AISHA – But also early on, when we were still kind of trying to figure out how to manage symptoms and coming to the realization that it would not be safe for her to be at home by herself anymore, you know, coming to those realizations. It’s challenging to explain those things to anyone when you have limited time off. Most employers do not have caregiving as a part of their paid family leave policies. [They] may cover maternity leave, sometimes paternity leave, and then that’s kind of it. And so you’re stuck in kind of this limbo where people say, oh, gosh, that’s too bad. And, you know, I understand that you’re experiencing a family crisis, but we still need you here, you know in the morning. And you know, interestingly enough, I found that just the stress of being at work and worrying about my mother and all of those things actually created, then, some kind of psychosomatic stress responses in my body. And I became chronically ill.
JANA – I’m not surprised.
AISHA – Yes. And I became chronically ill, which then required me to take off more work. And this is all in retrospect. At the time, I didn’t know the causes of all of these kind of mystery illnesses. I experienced hives and digestive issues and severe migraines, and I thought maybe I was contracting something from the patients at the time, because I just had no idea, the mind body connection and the physical toll that stress can have on your body. And, you know, this is kind of my first grown-up job. And so, you know, I think that because hindsight is 20/20, I realized there was so much transformation and change happening in my life as a young adult, and there was a lot to take on.
AISHA – And so I don’t know always if I was able to fully articulate what I needed from the employer or what was maybe missing in some of their policies, or you know even whether the position would be a good match. You know, sometimes you go in for an interview and you think this should make sense, and then you realize, well, had I known that I would have needed X, Y and Z maybe I would have rethought the offer. You know, things like that, that you begin to understand, as you look back and you learn more, and you compare workplace environments.
AISHA – So it’s things that, I think everyone kind of has to assess the type of workplace at which they’re employed. And you know, whether they have flexible leave policies, and looking into their paid family leave policies, and those sorts of things and just, you know, assessing that and if you have an opportunity to do so, prior to starting your job somewhere, I think those are really important things to consider.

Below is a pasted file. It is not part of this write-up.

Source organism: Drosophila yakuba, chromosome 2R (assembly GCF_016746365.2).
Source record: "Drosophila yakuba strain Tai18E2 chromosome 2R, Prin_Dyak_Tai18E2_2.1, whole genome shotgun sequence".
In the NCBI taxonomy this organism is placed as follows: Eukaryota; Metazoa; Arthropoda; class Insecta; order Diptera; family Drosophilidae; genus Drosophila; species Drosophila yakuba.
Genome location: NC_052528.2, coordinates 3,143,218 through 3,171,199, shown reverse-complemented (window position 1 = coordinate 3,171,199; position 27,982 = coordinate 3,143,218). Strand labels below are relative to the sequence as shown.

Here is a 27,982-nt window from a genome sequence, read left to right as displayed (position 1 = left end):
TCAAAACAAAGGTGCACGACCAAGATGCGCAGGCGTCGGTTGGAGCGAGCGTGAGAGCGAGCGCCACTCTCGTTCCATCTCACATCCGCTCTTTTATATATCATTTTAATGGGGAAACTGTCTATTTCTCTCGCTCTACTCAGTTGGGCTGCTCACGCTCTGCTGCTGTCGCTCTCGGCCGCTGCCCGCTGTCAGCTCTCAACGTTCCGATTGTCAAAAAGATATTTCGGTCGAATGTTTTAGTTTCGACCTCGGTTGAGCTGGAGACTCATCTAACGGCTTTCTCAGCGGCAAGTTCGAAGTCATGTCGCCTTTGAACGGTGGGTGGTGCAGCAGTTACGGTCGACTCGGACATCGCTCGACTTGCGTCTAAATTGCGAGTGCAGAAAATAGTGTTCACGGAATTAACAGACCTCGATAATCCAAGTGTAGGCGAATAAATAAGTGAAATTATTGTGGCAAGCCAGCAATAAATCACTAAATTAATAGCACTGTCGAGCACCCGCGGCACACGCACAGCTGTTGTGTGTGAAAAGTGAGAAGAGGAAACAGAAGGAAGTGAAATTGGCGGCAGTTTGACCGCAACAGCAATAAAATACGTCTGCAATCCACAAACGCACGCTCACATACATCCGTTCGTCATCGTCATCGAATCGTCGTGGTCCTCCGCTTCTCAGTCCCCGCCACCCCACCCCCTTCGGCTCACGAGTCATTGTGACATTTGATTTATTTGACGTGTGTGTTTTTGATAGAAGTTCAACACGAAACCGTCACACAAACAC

JANA – For sure. You did a blog post where you talked about social isolation and forcing yourself to go to a nightclub and then meeting new friends, new friends via Facebook. So were you talking about this with your friends? Talk about the social picture for you at that time.
AISHA – Sure. So, at the time it was shortly after kind of the Great Recession. And so because my Bachelor’s degree is in Sociology, with a Social Services emphasis, I was looking into a lot of nonprofit positions. And unfortunately, some of the first organizations to be hit by this crisis were nonprofit organizations, so a lot of them weren’t hiring. And so that’s how I kind of found myself directly in healthcare. But a lot of my friends, they kind of run the gamut in terms of career, but I have a lot of friends who are in IT and who are physicians and attorneys, and so have kind of more stable careers. And, you know, these careers that they were able to jump right into following graduation. And so –
JANA – right because they weren’t caregiving, either.
AISHA – Exactly. Well, and so you combine that with the fact that now our lived experiences are entirely different. And I was really hesitant initially to just share because it didn’t sound as cool, you know. They could get on a plane and travel to Europe for a couple of weeks if they wanted to, or just spend time with friends and family in any kind of capacity that they wanted to do. They had a lot more flexible. And so initially it was kind of embarrassing, to be honest, trying to explain to people why I can’t be as spontaneous with my social outings, why I have to plan as much as I did, why I wasn’t dating, why they’re kind of in these stages of planning families that I’m not in.